One should be mindful that beginning January 1, 2013, absent further legislative action, the generous rules enacted by the 2010 legislation revert to a transfer tax regime that limits the estate and gift tax exemption to $1,000,000 and raises the top gift and estate tax rate to 55%. As a result, careful integration of estate and gift planning with family business succession planning is particularly important during this window of opportunity.
Some of the planning techniques available to accomplish tax-efficient wealth transfers include:
- Shifting appreciating asset to a younger generation using favorable valuation of the gifted asset by taking into account marketability and minority interest discounts on business and investment assets.
- Establishing family investment entities (using a limited liability company, or “LLC”) as a vehicle to pool family assets, broadening the availability of different types of investment opportunities and provide for successive management. An interest in such a LLC may have features which give rise to discounted valuations, and may be an ideal asset for a gift.
- Gifting income assets with potential value appreciation to a defective grantor trust which insures that the assets of the trust are out of the donor’s estate but continue to be treated, for income tax purposes, as being owed by the donor. The donor’s payment of tax on the income of the trust will not constitute a gift to the trust’s beneficiaries for gift tax purposes. The assets of the trust will grow free of income tax and the donor’s estate will be depleted by payment of income tax.
- Employing structuring techniques which enhance leveraging of gifts, such as part gift/part sales to a grantor trust, which permits the transfer of assets to younger generations in exchange for low interest rate installments notes.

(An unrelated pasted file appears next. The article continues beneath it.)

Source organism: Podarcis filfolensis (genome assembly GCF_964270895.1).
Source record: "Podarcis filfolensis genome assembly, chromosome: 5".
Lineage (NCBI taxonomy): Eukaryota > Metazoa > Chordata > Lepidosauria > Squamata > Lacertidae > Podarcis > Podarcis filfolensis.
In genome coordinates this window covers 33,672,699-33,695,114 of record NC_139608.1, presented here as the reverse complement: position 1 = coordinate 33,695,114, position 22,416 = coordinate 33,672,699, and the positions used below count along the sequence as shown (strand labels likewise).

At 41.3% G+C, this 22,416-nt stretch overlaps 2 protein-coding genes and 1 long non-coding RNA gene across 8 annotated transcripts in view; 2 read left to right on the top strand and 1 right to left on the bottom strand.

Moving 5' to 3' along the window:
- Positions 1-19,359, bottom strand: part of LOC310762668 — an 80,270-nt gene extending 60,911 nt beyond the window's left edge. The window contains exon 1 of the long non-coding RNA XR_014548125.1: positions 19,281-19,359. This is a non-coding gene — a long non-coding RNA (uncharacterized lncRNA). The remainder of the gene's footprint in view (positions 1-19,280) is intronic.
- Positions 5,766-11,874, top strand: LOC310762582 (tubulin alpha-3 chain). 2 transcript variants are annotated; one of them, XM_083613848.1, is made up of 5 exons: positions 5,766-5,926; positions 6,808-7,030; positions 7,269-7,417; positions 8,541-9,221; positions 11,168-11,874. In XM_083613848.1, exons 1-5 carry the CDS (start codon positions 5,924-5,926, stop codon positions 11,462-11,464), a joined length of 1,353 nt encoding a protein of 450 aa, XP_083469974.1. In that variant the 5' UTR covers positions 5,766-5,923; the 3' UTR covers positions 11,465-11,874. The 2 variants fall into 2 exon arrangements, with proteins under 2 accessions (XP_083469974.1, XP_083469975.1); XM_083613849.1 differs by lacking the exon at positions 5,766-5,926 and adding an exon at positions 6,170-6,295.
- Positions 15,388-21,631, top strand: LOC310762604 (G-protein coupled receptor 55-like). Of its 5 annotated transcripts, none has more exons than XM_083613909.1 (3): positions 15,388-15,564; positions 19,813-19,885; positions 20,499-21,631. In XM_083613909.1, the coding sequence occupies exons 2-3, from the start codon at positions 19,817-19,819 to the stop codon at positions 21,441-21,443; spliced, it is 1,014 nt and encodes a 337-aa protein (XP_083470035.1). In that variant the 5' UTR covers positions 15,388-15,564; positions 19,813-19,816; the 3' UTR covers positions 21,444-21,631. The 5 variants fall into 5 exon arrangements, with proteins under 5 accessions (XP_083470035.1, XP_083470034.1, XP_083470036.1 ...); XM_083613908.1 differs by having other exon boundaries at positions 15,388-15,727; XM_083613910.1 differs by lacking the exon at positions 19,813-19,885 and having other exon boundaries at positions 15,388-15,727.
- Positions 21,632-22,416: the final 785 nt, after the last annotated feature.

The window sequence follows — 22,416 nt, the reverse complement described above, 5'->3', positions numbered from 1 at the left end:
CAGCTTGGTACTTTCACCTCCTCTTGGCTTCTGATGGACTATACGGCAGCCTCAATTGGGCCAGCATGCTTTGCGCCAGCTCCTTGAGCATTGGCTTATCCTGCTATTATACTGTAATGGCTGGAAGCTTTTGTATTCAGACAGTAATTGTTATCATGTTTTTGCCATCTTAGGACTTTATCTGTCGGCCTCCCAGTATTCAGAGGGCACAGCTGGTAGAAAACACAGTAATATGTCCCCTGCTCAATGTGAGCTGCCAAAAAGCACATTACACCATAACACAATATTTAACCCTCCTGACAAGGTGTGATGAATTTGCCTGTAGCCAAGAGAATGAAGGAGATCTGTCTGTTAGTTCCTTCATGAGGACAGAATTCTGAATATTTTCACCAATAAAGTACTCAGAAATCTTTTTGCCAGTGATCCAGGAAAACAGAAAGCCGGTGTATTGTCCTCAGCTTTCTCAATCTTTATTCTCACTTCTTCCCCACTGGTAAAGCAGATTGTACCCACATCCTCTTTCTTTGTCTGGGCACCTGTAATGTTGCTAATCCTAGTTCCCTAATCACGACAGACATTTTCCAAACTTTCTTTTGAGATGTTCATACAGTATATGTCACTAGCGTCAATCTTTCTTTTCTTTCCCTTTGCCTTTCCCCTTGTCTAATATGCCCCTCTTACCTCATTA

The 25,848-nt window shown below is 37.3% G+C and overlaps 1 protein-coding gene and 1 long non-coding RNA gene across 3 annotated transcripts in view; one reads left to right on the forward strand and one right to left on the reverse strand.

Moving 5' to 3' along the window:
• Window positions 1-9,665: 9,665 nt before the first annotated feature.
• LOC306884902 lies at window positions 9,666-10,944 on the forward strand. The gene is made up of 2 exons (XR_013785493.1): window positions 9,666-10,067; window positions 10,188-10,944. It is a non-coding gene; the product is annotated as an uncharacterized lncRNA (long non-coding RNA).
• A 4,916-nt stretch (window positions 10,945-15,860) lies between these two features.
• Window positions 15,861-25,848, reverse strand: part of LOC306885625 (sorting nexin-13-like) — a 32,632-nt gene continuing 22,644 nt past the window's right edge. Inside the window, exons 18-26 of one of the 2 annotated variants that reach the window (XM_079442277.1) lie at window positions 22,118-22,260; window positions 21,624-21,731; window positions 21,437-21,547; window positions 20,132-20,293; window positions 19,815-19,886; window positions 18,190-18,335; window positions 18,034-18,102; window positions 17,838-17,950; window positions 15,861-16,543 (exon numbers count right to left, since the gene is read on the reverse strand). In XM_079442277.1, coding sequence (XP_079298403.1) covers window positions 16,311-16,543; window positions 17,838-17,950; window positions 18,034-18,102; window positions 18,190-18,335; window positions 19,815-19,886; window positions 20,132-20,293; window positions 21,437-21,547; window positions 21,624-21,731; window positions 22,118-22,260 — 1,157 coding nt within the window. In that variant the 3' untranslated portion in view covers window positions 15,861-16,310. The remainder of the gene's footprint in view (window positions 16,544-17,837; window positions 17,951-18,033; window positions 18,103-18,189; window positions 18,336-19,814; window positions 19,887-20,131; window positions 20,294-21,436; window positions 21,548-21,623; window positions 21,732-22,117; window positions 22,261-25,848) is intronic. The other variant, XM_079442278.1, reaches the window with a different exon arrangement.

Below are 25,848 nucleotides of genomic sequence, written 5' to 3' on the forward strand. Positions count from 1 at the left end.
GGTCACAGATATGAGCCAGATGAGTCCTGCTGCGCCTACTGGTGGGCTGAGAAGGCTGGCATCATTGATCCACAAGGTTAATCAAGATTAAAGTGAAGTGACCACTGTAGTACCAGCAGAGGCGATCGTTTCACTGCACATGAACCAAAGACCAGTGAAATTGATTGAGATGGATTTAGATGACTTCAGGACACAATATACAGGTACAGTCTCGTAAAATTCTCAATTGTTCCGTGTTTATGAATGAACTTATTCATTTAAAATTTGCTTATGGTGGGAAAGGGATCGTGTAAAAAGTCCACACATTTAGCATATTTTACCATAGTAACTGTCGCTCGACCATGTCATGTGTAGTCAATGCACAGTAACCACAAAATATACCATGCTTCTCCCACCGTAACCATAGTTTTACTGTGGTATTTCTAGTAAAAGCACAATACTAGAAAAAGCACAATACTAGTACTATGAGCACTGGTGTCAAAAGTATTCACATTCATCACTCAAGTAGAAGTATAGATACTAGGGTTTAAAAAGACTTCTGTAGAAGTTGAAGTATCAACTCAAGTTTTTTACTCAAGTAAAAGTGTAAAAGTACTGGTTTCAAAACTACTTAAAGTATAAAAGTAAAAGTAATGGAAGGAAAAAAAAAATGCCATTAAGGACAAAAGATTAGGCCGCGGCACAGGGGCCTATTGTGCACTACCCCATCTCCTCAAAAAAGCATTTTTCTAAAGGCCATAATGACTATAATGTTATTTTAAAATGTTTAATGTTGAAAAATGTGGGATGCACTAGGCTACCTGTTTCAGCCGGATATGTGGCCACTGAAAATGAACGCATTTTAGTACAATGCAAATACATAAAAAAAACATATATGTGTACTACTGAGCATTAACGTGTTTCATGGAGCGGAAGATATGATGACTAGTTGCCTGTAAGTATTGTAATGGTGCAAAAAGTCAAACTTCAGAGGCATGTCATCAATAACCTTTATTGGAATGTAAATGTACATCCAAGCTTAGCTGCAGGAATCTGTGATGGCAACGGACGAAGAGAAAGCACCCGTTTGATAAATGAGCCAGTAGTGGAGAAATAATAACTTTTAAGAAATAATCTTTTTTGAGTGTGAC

- Using freeze transactions whereby senior family members contribute low value LLC interests to a freeze partnership in exchange for a preferred interest entitling senior members to a cumulative preferred interest-like return and a liquidation preference. Junior family members contribute assets to the freeze partnership, in exchange for a “common” or “residual” interest, which entitle them to cash flow above the preferred return and appreciation above the preferred interest’s liquidation preference. Such freeze transactions may be particularly suitable for low tax basis/high value real estate where a basis step-up at death is desirable.
Close-Up on MWE’s Family Business Experience
In 1946, MWE was founded. Among its earliest clients were family businesses. Since its earliest years, MWE has served family businesses in industries including real estate, construction, manufacturing, distribution, professional services, retail, technology, entertainment and leisure and diverse service firms. MWE has assisted these family businesses and their owners with a wide array of succession and estate planning techniques incorporating fully-integrated plans that effectively address the financial and personal goals of senior members, successors, other family members and key employees, as well as the overall needs of the business entity.
MWE’s family business specialists have gained the confidence, trust and respect of their family business clients and are recognized by leading professional and civic associations as premier family business experts.
At MWE, family business succession planning encompasses a disciplined and focused process that implements a strategic plan that integrates the personal and financial needs of the owners, family members and key employees with the needs of the business as a viable ongoing enterprise.
This process extends beyond traditional estate planning and includes the creation of the right business structure while accommodating family dynamics and relationship issues, as well as addressing current and long-range requirements of the business operation.